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Bruce Springsteen Archives Center American Music Monmouth University
May 09, 2018

A Promised Land for Springsteen Fans

By Felecia Stratton

Bruce Springsteen Archives Center American Music Monmouth University

From the outside, the Bruce Springsteen Archives and Center for American Music at Monmouth University looks like a well-lived-in house nestled at the end of a long driveway. But step inside, and Springsteen fans enter The Promised Land.

The Archives is the official repository for anything and everything Springsteen, and was created to meet the research and informational needs of music fans, scholars, authors, and others with a serious interest in Springsteen’s life, music, and career.

But this is not a museum with memorabilia on display for public viewing. Instead, rooms in the two-story house are stacked floor to ceiling with shelves and racks of boxes holding items organized by type – newspapers, magazines, books, tour books, DVDs, buttons, comics, t-shirts, jackets – and alphabetized within each box.

A research room is equipped with workspaces, a scanner, copy machine, and other necessary equipment. “Nothing leaves the building,” notes Eileen Chapman, director of the Archives. To protect the artifacts, the house is temperature and humidity controlled, and visitors must wear gloves when handling any items.

While today the Archives contain approximately 35,000 items from 47 countries, the collection began modestly in 2001, when The Friends of the Bruce Springsteen Special Collection (a group of fans who support the collection) grew concerned that magazine and newspaper articles on Springsteen’s early career were not being kept and preserved. The Friends joined with Backstreets Magazine, a publication focused on Springsteen, and organized a campaign to collect important documents from each phase of Springsteen’s career.

Fans responded in droves, contributing more than 1,500 items. To accommodate that inventory, the Special Collection was moved from the Backstreets office to the Asbury Park Public Library, which maintained the collection until it outgrew the space. It then became necessary for Friends members to store items in their homes. “The collection became splintered,” Chapman explains. “There was no room or staff to take care of it.”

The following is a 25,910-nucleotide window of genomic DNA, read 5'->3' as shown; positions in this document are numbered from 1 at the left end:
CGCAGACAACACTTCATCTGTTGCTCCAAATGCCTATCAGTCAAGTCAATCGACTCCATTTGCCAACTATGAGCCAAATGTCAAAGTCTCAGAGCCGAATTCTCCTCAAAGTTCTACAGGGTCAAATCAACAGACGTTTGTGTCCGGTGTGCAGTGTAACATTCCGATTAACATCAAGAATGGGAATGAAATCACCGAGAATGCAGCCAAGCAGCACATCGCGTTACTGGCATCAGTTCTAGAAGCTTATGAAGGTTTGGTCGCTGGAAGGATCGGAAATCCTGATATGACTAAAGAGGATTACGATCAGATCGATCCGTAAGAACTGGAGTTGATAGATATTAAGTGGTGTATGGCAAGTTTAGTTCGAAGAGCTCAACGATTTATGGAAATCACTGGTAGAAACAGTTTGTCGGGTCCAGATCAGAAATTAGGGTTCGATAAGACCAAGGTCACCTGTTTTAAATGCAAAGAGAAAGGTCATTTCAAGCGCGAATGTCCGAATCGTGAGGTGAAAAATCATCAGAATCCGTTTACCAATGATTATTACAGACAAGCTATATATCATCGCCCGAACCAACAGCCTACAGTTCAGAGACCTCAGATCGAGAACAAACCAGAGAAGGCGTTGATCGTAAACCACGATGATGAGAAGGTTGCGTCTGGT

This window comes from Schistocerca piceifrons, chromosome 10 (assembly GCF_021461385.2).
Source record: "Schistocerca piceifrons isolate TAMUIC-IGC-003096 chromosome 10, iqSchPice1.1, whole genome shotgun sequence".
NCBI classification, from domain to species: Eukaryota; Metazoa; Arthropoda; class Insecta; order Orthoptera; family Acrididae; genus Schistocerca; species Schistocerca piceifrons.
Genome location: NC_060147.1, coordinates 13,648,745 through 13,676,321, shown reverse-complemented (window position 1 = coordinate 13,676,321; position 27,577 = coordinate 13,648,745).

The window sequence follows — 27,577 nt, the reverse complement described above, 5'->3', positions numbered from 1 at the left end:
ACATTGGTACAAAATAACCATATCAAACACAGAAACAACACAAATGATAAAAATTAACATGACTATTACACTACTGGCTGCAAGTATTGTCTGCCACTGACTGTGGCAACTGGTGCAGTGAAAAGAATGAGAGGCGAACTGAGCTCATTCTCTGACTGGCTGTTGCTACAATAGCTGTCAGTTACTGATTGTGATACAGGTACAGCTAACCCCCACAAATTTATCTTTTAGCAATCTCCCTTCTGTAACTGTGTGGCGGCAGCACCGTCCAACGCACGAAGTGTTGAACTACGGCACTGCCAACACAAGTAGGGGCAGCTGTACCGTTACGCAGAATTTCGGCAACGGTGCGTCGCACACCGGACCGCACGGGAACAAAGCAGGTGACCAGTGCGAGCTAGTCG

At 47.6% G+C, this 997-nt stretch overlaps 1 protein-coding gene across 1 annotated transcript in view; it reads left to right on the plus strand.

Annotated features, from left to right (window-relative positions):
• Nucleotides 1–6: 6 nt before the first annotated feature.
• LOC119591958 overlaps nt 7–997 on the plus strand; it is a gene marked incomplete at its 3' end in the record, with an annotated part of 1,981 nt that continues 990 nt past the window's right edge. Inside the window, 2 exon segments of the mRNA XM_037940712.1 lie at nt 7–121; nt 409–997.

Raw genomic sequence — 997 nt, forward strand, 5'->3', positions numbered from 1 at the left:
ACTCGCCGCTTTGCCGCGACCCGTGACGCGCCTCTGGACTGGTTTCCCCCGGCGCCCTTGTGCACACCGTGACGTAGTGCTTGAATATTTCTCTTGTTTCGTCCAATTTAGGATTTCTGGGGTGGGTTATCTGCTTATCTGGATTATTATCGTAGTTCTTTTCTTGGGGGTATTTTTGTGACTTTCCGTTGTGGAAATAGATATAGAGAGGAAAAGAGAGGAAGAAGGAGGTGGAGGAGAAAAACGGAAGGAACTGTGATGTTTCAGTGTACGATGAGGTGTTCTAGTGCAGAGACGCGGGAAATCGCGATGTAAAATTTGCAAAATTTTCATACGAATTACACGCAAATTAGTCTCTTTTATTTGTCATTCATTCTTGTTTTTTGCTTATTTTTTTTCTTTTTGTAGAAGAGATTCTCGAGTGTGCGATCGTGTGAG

Concerned for the future of the collection, Chapman got involved in 2006, and with the help of other Springsteen devotees, was eventually able to convince Monmouth University to accept the collection. In January 2017, the Boss himself sanctioned the Archives as the official full-time repository for his works.

“The Collection has almost 1,000 books and magazines on myself and the band – more stuff than every place except my mother’s basement!” Springsteen said in 2001.

He wasn’t joking. Adele Springsteen’s scrapbooks, filled with what seems like every letter, press clipping, and document related to her son, many from long before he became famous, are among the most interesting items in the collection, according to Chapman.

“She kept everything,” Chapman notes. “For instance, a letter from Springsteen addressed to ‘Landlordess’ apologizes for being late on the rent, and explains that his new record company would be sending the rent check” (the record company gave him a big advance). Another interesting clipping is an interview from E Street Band member Steve Van Zandt’s high school newspaper, where he talks about his dream of someday becoming a famous rock and roll musician.

The items fans and scholars most request to see are the Time and Newsweek issues from 1975, when Springsteen made history by becoming the first rock star to land on both covers in the same week. His high school yearbook photo is also a popular item.

Chapman emphasizes that the Archives are not just for researchers and scholars; anyone interested in Springsteen’s career and music is invited to visit. “Sometimes fans just want to look up a specific concert they went to, or a favorite song they want to learn more about,” she says.

The collection still relies on donations to keep it growing, and Springsteen himself has donated several boxes of personal items. Chapman urges fans who are downsizing to consider donating their Springsteen memorabilia to the Archives “for historical reasons, rather than throwing it out.”

The Archives are branching out into areas outside the collection itself. It is currently involved in an oral history project, filming the recollections of noted musicians in the Asbury Park area, many of whom had a huge influence on Springsteen.

And, in April 2018, the Archives hosted its inaugural academic conference entitled Darkness on the Edge of Town: An International Symposium, which coincided with the 40th anniversary of Springsteen’s 1978 album.

Research access to the collection is available by appointment only. To learn more, call or email Eileen Chapman at (732) 571-3512 or echapman@monmouth.edu.